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Newport News, Virginia — The American South (Mid-Atlantic)
Skiffes Creek
The Defense of Mulberry Island

— 1862 Peninsula Campaign —
 
Skiffes Creek Marker Photo, Click for full size
By Bill Coughlin, August 11, 2008
1. Skiffes Creek Marker
 
Inscription. The redoubt before you is one of five earthworks built by the Confederates to help defend the Mulberry Island/James River flank of Maj. Gen. John Bankhead Magruder’s 2nd Peninsula Defensive Line. This series of redoubts (of which only two remain) stretched from Lee’s Mill on the Warwick River to Skiffes Creek, thereby blocking any Federal flanking movement by way of Mulberry Island or Skiffes Creek.

Until the emergence of the powerful ironclad ram CSS Virginia (Merrimack), Magruder had been concerned about his small force’s ability to effectively fortify its James River flank. He wrote Gen. Robert E. Lee in early 1862 that he could “only hope that Yorktown and Mulberry Island will be made impregnable, else the Peninsula and perhaps Virginia overrun.”

The fortifications constructed throughout Mulberry Island (actually a peninsula jutting into the James River bounded by the Warwick River and Skiffes Creek) are a good example of Magruder’s extensive effort to defend this invasion route to Richmond. Despite being plagued by a lack of troops and artillery, Magruder’s troops, supported by as many as 600 to 1,000 slaves a day, built extensive fortifications throughout Mulberry Island. Entrenchments at Land’s End and Brick House Creek, as well as batteries at Mulberry Island Point and redoubts near Skiffes
 
Skiffes Creek Marker Photo, Click for full size
By Bill Coughlin, August 11, 2008
2. Skiffes Creek Marker

 
Creek, were all supported by Fort Crawford. Fort Crawford was the largest earthwork within the 2nd Defensive Line. The fort covered 8 acres with inner walls almost 20 feet high and armed with 8 heavy cannon.

Magruder considered the fortifications on Mulberry Island capable of withstanding a month-long siege; however, these earthworks did not play a major role in the Warwick River – Yorktown Siege because of the Virginia’s (Merrimack) ability to block the James River to Union use. The Mulberry Island and Skiffes Creek fortifications were abandoned on May 3, 1862, when the Confederate army began its retreat towards Richmond.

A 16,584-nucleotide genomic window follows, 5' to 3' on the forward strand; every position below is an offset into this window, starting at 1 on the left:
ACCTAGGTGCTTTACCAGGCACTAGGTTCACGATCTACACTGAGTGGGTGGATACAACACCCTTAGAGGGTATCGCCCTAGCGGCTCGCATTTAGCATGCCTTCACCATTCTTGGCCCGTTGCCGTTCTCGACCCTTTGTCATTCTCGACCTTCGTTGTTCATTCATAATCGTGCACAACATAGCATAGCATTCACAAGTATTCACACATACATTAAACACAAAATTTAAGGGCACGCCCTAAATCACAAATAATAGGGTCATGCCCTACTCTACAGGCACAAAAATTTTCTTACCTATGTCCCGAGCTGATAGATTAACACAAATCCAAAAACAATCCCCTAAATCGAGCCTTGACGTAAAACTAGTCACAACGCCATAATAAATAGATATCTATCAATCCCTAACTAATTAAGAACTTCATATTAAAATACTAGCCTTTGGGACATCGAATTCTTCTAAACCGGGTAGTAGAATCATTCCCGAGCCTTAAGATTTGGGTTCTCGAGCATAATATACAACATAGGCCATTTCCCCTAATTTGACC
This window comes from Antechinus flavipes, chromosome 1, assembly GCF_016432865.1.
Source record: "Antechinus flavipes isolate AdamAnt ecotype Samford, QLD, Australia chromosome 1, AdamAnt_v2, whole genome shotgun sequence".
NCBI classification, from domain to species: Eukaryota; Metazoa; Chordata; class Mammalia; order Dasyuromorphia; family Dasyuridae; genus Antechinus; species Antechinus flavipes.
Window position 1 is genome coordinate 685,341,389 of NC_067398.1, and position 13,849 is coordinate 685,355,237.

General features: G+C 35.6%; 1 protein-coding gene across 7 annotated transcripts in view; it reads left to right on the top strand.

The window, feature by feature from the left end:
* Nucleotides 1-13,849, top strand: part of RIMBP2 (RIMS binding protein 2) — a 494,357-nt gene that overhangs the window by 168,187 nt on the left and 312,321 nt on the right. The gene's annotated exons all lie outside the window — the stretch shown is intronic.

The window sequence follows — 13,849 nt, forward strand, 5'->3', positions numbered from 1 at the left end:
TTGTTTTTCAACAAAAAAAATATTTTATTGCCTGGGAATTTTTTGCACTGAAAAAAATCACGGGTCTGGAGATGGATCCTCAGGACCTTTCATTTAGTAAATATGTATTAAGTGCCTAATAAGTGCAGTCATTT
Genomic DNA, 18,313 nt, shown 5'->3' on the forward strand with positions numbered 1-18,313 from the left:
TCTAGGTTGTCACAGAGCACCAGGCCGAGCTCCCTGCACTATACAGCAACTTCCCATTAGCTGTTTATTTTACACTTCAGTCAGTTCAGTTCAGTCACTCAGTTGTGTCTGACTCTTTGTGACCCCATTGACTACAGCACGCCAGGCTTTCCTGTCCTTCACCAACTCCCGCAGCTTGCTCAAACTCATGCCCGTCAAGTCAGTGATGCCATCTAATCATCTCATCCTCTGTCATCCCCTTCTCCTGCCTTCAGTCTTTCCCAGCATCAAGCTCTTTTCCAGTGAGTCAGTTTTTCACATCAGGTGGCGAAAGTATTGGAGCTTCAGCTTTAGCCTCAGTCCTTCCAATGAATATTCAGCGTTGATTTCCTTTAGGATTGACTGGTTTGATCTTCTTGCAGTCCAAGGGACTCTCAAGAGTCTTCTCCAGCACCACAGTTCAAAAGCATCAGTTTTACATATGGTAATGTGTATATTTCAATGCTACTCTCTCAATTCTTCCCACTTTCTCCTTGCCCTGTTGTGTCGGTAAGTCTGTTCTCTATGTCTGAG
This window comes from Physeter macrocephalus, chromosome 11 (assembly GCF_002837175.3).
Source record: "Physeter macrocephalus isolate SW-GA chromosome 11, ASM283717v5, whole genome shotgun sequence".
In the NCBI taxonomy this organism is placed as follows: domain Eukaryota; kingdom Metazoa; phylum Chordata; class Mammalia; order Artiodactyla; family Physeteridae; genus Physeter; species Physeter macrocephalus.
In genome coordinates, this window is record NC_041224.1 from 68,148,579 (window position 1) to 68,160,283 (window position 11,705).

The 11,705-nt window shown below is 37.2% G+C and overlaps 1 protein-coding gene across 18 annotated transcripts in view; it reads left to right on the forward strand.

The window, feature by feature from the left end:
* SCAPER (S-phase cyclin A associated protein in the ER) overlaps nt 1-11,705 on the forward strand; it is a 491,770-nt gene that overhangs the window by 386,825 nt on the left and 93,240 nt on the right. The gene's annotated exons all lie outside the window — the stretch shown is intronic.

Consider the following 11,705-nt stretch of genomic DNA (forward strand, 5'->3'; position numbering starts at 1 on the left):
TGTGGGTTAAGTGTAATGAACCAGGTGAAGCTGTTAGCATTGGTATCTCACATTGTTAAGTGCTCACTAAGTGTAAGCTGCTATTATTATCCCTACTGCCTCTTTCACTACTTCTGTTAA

Erected by Virginia Civil War Trails.
 
Marker series. This marker is included in the Virginia Civil War Trails marker series.
 
Location. 37° 10.653′ N, 76° 34.544′ W. Marker is in Newport News, Virginia. Marker is on Enterprise Drive, on the left when traveling west. Click for map. Marker is in Skiffes Creek Historic Park. Marker is at or near this postal address: 22 Enterprise Drive, Newport News VA 23603, United States of America.
 
Other nearby markers. At least 8 other markers are within one mile of this marker, measured as the crow flies. Stanley Hundred (a few steps from this marker); Balthrope (a few steps from this marker); Mulberry Point (approx. 0.4 miles away); Fort Eustis (approx. 0.4 miles away); Lee’s Mill Earthworks (approx. 0.9 miles away); Battle of Lee’s Mill (approx. one mile away); Lee’s Mill (approx. one mile away); Fortification Design (approx. 1.1 miles away). Click for a list of all markers in Newport News.
 
Markers in Marker is in Skiffes Creek Historic Park Photo, Click for full size
By Bill Coughlin, August 11, 2008
3. Markers in Marker is in Skiffes Creek Historic Park
Several markers are found at this location. The Skiffes Creek marker is to the left in the photo.
 

 
Regarding Skiffes Creek. The top of the marker contains a “ Fort Crafford, drawing by Sidney E. King. Courtesy of Fort Eustis Archaeological and Historical Association.”
 
Also see . . .
1. The Peninsula Campaign. (Submitted on August 17, 2008, by Bill Coughlin of North Arlington, New Jersey.)
2. Tidewater Virginia, The 1862 Peninsula Campaign. Civil War Traveler. (Submitted on August 17, 2008, by Bill Coughlin of North Arlington, New Jersey.) 
 
Skiffes Creek Historic Park Photo, Click for full size
By Bill Coughlin, August 11, 2008
4. Skiffes Creek Historic Park
Skiffes Creek Historic Park preserves part of the Confederate Second Defensive Line on the Peninsula.
 
 
Confederate Second Line of Defense Photo, Click for full size
By Bill Coughlin, August 11, 2008
5. Confederate Second Line of Defense
This earthwork was part of the Skiffes Creek Line, built to defend the Confederate Mulberry Island-James River flank during the 1862 Peninsula Campaign.
 
Credits. This page originally submitted on August 17, 2008, by Bill Coughlin of North Arlington, New Jersey. This page has been viewed 1,712 times since then. Photos:   1, 2, 3, 4, 5. submitted on August 17, 2008, by Bill Coughlin of North Arlington, New Jersey.
 
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